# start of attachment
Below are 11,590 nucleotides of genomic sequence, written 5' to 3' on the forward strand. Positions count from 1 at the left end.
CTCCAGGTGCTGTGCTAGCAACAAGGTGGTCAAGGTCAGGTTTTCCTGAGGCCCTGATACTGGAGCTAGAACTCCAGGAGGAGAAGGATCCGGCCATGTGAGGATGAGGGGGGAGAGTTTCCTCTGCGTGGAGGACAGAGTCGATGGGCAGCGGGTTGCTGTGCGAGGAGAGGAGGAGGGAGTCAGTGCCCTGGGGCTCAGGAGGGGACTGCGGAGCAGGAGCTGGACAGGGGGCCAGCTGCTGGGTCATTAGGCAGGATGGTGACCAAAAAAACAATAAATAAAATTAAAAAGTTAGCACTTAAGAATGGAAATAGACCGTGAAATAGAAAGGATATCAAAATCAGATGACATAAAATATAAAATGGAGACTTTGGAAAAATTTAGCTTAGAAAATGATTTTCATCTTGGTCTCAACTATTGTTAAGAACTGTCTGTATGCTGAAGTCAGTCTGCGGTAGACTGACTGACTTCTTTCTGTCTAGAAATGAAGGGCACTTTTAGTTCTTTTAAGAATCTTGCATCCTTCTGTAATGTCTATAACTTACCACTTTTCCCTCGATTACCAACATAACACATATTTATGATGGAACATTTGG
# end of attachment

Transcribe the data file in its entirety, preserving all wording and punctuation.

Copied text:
Below are 11,590 nucleotides of genomic sequence, written 5' to 3' on the forward strand. Positions count from 1 at the left end.
CTCCAGGTGCTGTGCTAGCAACAAGGTGGTCAAGGTCAGGTTTTCCTGAGGCCCTGATACTGGAGCTAGAACTCCAGGAGGAGAAGGATCCGGCCATGTGAGGATGAGGGGGGAGAGTTTCCTCTGCGTGGAGGACAGAGTCGATGGGCAGCGGGTTGCTGTGCGAGGAGAGGAGGAGGGAGTCAGTGCCCTGGGGCTCAGGAGGGGACTGCGGAGCAGGAGCTGGACAGGGGGCCAGCTGCTGGGTCATTAGGCAGGATGGTGACCAAAAAAACAATAAATAAAATTAAAAAGTTAGCACTTAAGAATGGAAATAGACCGTGAAATAGAAAGGATATCAAAATCAGATGACATAAAATATAAAATGGAGACTTTGGAAAAATTTAGCTTAGAAAATGATTTTCATCTTGGTCTCAACTATTGTTAAGAACTGTCTGTATGCTGAAGTCAGTCTGCGGTAGACTGACTGACTTCTTTCTGTCTAGAAATGAAGGGCACTTTTAGTTCTTTTAAGAATCTTGCATCCTTCTGTAATGTCTATAACTTACCACTTTTCCCTCGATTACCAACATAACACATATTTATGATGGAACATTTGG